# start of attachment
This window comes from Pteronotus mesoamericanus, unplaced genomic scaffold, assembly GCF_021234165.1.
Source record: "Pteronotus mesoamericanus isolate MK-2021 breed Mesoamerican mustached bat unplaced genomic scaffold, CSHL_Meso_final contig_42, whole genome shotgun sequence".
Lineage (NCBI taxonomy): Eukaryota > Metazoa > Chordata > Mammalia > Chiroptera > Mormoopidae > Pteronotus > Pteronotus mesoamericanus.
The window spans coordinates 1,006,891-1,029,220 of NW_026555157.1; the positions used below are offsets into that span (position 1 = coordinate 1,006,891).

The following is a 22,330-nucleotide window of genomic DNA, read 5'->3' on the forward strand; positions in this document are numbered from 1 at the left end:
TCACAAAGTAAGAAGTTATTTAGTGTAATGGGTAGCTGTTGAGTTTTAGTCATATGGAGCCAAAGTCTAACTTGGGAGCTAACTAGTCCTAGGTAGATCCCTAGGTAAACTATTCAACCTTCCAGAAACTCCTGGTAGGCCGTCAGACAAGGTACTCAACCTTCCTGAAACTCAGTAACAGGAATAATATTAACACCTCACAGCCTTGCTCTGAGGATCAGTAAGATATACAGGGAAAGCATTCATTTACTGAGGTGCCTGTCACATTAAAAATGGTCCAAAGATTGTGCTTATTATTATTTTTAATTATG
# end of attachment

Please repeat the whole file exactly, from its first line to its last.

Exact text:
This window comes from Pteronotus mesoamericanus, unplaced genomic scaffold, assembly GCF_021234165.1.
Source record: "Pteronotus mesoamericanus isolate MK-2021 breed Mesoamerican mustached bat unplaced genomic scaffold, CSHL_Meso_final contig_42, whole genome shotgun sequence".
Lineage (NCBI taxonomy): Eukaryota > Metazoa > Chordata > Mammalia > Chiroptera > Mormoopidae > Pteronotus > Pteronotus mesoamericanus.
The window spans coordinates 1,006,891-1,029,220 of NW_026555157.1; the positions used below are offsets into that span (position 1 = coordinate 1,006,891).

The following is a 22,330-nucleotide window of genomic DNA, read 5'->3' on the forward strand; positions in this document are numbered from 1 at the left end:
TCACAAAGTAAGAAGTTATTTAGTGTAATGGGTAGCTGTTGAGTTTTAGTCATATGGAGCCAAAGTCTAACTTGGGAGCTAACTAGTCCTAGGTAGATCCCTAGGTAAACTATTCAACCTTCCAGAAACTCCTGGTAGGCCGTCAGACAAGGTACTCAACCTTCCTGAAACTCAGTAACAGGAATAATATTAACACCTCACAGCCTTGCTCTGAGGATCAGTAAGATATACAGGGAAAGCATTCATTTACTGAGGTGCCTGTCACATTAAAAATGGTCCAAAGATTGTGCTTATTATTATTTTTAATTATG